In the 2002 North Carolina Court of Appeals case, Eastern Carolina Internal Medicine v. Faidas, which was appealed and affirmed by the North Carolina Supreme Court, the court enforced a stand-alone “cost sharing” liquidated damages clause that was not in addition to a traditional non-compete provision. The clause required the physician who chose to continue practice in Jones, Craven or Pamlico Counties to pay a “reasonable estimate” of the prospective damages pursuant to a mathematical formula. The court held that the provision was not an unenforceable penalty and was not a covenant not to compete.
In the 2006 Calhoun case, even though medical specialists were involved, the NC Court of Appeals unanimously held that the liquidated damages clauses were enforceable. The non-compete covenants at issue involved five cardiologists employed by a sixty physician multi-specialty group covering seven North Carolina counties. Upon termination the five employees were prohibited from practicing medicine in those counties. The liquidated damages clause contained a formula for assessing damages if the physicians chose to violate the restrictions and continue practicing in any or all of seven counties. The clause also included a provision requiring the physicians to pay back certain payouts that they otherwise received under the employment contract. The court held that there would be substantial risk of harm to public safety by enforcing the covenant if there were no provision allowing the physician to continue practicing in the restricted area. However, the court found that the liquidated damage clauses provided an alternative, allowing the physicians to compete upon compliance. The court held that such provisions are not considered to be a covenant not to compete and consequently not subject to the same scrutiny and enforceability factors as covenants not to compete.
Without denominating it as such, the North Carolina appellate courts appear to have adopted the “employee choice doctrine” applied by the Court of Appeals of New York in the 2006 case of Morris v. Schroder Capital Management. The rationale for this doctrine is explained in Morris, as follows:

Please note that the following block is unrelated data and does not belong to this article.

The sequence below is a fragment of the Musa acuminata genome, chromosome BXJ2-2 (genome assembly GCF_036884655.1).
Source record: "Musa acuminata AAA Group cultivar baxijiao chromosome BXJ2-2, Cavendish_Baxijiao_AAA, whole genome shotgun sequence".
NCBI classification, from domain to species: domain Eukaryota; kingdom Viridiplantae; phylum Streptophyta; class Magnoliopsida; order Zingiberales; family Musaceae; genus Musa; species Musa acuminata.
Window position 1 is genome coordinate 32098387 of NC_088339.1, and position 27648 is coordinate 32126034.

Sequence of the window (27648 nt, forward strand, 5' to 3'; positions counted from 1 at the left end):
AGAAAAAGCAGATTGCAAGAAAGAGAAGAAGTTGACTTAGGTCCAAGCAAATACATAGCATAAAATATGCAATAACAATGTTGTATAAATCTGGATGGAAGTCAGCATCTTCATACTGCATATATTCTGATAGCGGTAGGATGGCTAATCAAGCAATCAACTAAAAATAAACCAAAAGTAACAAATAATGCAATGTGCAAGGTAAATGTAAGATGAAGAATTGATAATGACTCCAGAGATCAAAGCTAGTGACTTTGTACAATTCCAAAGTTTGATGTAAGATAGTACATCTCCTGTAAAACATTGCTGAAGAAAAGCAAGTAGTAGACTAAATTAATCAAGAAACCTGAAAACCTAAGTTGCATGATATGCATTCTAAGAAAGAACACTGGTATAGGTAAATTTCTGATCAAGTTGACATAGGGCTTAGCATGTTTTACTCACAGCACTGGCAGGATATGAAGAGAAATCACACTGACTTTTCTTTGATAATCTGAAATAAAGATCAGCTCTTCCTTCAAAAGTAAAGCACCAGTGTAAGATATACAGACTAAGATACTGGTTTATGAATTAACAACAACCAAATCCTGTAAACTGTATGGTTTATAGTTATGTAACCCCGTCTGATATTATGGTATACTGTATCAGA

We have recognized an exception to the general disfavor of non-compete provisions, however, in the “employee choice” doctrine. This exception applies in cases where an employer conditions receipt of post-employment benefits upon compliance with a restrictive covenant. The doctrine rests on the premise that if the employee is given the choice of preserving his rights under his contract by refraining from competition or risking forfeiture of such rights by exercising his right to compete, there is no unreasonable restraint upon an employee's liberty to earn a living. It assumes that an employee who leaves his employer makes an informed choice between forfeiting his benefit or retaining the benefit by avoiding competitive employment.
However, it should be noted that the Court of Appeals has extended the enforcement of such clauses beyond traditional forfeiture clauses which consists of giving up a benefit, such as the pension in Hudson, the progenitor of North Carolina’s forfeiture clause exception, to include broader liquidated damages clauses that involve payments of specific sums of money. Also, even under the New York “employee choice doctrine”, the New York courts refuse to apply this exception to at will or fixed term employees who are involuntarily terminated.
The Calhoun court did not differentiate between enforcement of the clause in regard to the one cardiologist who was involuntarily terminated the day before he intended to resign and the other four cardiologists who voluntarily resigned.
*Bill Constangy is a retired Superior Court Judge in Charlotte, an arbitrator and mediator, the author of a law book and numerous articles on employment law and other legal subjects.